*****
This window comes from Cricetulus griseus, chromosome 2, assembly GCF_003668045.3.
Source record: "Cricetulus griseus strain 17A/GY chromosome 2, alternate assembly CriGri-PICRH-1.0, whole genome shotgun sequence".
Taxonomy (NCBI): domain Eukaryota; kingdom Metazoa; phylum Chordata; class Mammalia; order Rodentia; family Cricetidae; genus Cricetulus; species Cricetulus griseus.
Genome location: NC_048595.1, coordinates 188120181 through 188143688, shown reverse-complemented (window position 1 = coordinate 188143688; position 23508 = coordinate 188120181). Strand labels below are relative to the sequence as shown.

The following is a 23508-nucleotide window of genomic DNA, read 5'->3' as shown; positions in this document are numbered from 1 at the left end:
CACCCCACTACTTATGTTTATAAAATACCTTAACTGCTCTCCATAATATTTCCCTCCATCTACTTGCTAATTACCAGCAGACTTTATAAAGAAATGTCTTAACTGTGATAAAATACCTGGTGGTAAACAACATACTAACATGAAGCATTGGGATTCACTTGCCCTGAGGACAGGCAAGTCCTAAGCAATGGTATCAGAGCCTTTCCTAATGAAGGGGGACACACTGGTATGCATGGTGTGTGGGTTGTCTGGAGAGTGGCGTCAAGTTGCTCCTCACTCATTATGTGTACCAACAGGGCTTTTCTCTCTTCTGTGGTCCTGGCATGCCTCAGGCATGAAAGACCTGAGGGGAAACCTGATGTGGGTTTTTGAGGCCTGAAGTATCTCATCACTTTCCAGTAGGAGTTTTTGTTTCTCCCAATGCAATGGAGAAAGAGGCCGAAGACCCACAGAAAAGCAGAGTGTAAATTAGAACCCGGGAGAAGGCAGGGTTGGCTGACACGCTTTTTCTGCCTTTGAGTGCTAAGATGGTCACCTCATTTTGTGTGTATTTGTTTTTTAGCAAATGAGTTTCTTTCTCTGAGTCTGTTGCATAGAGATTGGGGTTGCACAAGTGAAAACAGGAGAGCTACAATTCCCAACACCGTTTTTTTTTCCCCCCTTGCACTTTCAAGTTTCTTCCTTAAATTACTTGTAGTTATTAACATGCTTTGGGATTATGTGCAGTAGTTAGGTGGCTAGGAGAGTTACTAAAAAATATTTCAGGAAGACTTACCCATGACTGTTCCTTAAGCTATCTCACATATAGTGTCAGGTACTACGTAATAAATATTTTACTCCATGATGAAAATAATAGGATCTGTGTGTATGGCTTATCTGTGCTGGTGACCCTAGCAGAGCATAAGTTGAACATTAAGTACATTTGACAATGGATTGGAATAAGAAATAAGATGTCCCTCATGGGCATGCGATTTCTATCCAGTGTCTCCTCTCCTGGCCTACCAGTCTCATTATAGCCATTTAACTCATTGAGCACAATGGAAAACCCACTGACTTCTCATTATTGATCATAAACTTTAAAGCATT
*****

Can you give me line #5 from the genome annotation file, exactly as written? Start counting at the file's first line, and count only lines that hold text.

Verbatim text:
The following is a 23508-nucleotide window of genomic DNA, read 5'->3' as shown; positions in this document are numbered from 1 at the left end: